Sheriff principal Pyle upset many criminal practitioners recently by recommending that virtual courts for summary criminal cases become the default.  While I am not a criminal practitioner, the discussion around virtual hearings raises similar issues for civil practitioners.

COVID-19 has demonstrated that, when pushed, the courts can adapt to new ways of working.

While the wider introduction of hearings by telephone and video conferencing was largely a response to the pandemic, there is much to be said for keeping some of those procedures even after lockdown ends.  

I welcome the decision of some sheriff courts to introduce a system whereby parties contact the sheriff clerk in advance of a hearing to set out their position and what they will be seeking. Not only does this mean that many cases can be dealt with administratively without the need for a hearing, it saves clients the cost of solicitors sitting at court or on calls for what turns out to be an appearance lasting less than a minute.

It also frees up valuable judicial time to deal with contentious and urgent matters. My experience of telephone hearings has also been largely positive.

However, making telephone or video appearances the automatic default without giving consideration to the nature of the hearing or the parties involved should be approached with caution.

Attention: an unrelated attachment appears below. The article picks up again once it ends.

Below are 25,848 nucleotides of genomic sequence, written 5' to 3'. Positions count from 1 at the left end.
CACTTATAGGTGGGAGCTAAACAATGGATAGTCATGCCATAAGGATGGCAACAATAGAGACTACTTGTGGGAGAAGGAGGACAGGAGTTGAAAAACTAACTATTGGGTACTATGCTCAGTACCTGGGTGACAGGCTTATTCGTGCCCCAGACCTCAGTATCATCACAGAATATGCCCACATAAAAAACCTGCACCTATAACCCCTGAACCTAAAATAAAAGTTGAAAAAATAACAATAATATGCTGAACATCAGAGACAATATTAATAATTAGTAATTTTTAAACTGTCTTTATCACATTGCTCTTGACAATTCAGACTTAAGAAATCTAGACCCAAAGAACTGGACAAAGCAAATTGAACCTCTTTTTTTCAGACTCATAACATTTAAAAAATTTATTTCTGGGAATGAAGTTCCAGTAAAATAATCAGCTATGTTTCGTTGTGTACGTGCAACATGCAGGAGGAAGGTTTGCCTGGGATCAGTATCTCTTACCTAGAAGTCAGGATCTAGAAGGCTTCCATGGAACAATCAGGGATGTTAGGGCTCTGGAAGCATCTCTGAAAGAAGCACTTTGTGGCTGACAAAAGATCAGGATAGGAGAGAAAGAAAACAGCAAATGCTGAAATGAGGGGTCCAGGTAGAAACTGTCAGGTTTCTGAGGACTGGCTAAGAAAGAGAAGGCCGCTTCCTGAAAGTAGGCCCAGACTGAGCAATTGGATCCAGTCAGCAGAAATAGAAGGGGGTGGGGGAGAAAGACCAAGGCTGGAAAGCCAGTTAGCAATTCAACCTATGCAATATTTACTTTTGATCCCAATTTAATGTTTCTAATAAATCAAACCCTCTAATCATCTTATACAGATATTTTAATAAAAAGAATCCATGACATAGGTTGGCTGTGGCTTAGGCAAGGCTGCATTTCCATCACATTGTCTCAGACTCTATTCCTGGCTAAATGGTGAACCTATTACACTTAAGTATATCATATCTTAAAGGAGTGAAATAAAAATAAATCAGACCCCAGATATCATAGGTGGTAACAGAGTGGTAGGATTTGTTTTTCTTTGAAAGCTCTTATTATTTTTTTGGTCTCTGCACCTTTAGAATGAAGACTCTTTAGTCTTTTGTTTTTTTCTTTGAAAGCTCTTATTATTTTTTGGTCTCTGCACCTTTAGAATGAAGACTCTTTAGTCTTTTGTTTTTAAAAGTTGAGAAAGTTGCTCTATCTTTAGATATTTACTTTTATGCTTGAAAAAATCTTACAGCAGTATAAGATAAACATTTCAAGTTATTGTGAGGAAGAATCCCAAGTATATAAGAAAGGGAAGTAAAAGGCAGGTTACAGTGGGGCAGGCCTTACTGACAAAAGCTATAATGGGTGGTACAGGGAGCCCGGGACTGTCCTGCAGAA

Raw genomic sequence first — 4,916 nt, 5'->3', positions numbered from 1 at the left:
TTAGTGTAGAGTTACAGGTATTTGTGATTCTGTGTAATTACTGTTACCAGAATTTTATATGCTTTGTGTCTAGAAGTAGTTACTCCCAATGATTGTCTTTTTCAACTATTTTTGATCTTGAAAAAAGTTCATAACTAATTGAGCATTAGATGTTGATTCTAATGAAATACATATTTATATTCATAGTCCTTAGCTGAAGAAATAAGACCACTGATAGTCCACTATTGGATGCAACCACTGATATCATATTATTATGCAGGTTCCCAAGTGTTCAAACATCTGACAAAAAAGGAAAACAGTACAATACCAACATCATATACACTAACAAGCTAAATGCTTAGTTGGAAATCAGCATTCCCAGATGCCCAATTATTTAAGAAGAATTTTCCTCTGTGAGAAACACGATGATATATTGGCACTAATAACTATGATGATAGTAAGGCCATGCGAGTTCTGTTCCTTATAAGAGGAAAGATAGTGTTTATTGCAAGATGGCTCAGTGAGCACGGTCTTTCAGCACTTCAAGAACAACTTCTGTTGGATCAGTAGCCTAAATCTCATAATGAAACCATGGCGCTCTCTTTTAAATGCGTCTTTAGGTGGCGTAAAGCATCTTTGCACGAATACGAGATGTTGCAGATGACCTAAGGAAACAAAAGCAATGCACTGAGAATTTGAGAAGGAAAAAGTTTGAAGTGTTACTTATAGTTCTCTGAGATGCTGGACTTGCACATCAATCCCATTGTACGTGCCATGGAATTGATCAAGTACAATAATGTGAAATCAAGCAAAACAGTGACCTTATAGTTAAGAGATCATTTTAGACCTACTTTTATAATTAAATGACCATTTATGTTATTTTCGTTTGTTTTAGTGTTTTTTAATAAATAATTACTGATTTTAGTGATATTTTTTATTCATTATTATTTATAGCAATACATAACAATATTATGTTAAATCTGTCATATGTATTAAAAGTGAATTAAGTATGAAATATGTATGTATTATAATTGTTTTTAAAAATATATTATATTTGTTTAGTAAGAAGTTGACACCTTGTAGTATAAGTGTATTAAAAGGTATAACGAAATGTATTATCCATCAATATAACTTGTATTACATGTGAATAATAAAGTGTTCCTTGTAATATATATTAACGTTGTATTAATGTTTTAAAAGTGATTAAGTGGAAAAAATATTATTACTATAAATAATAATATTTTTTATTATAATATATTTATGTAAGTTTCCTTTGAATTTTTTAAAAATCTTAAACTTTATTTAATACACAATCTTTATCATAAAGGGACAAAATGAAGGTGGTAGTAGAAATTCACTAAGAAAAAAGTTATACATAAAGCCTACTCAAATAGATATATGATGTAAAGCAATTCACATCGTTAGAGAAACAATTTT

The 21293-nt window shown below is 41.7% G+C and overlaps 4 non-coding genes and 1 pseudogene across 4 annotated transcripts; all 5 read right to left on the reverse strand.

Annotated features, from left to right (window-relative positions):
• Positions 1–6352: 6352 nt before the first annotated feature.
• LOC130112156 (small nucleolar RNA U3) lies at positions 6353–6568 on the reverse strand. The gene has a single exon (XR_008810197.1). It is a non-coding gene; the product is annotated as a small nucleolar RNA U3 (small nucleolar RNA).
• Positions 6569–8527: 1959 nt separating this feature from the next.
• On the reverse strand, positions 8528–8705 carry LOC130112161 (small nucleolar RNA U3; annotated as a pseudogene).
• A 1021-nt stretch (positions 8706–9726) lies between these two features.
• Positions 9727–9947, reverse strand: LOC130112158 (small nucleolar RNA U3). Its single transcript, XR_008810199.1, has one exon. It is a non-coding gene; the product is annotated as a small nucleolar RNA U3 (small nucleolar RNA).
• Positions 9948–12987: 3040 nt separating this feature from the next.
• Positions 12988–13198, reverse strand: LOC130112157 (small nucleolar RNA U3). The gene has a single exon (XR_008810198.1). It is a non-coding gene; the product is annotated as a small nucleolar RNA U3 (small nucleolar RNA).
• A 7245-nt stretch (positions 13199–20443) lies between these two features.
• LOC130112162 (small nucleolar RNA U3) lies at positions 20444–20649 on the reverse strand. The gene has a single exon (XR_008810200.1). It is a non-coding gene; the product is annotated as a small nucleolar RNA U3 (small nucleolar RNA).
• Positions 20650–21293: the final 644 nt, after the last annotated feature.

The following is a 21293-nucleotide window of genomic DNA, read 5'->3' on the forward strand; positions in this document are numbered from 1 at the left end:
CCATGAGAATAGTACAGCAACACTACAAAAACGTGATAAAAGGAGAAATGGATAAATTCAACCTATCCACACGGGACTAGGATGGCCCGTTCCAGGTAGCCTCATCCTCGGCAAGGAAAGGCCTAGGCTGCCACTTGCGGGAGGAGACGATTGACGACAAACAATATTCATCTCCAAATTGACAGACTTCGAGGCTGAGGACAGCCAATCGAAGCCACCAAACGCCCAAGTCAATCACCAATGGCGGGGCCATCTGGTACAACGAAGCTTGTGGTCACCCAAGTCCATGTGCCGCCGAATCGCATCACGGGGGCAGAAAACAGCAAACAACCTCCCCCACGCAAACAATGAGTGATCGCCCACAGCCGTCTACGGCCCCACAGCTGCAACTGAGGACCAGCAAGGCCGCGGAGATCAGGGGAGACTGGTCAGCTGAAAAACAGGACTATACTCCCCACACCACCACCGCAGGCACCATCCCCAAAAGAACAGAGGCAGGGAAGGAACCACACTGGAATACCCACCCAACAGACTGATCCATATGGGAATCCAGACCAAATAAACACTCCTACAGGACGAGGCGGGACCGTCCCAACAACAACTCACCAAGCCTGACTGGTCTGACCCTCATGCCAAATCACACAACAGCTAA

There is the issue of technology — fantastic when it works, but chaos when it doesn't.

Plus, a telephone conference is often not the best medium to discuss matters when there are multiple parties or parties less familar with the court process. Calls can often descend into people (inadvertently) speaking over one another, confusion as to who is speaking and difficulties hearing what is said. It is also diffiucult to gauge the reaction of the sheriff or judge, something court lawyers are taught to observe when presenting arguments.

We also have to remember that while recent advances in technology have been made a huge impact on our lives, there are still many people who either do not have access to it (digital poverty) or chose not to engage with it. The courts cannot alienate those people or deny them the opportunity to participate. The question of who should bear the cost of physical attendances at court because one party needs, or prefers, that approach is a discussion for another day.

I would also suggest that some matters are so serious or of such importance to the parties that they deserve to be heard in a courtroom, with all the gravitas that comes with that. Fatal accident inquiries, for example, spring immediately to mind.  

There is much to be learnt and built on from the courts' adoption of technology.  However, as Lord Carloway indicates, virtual hearings should be a component of the justice system — part of the toolkit available to the courts, but not the default.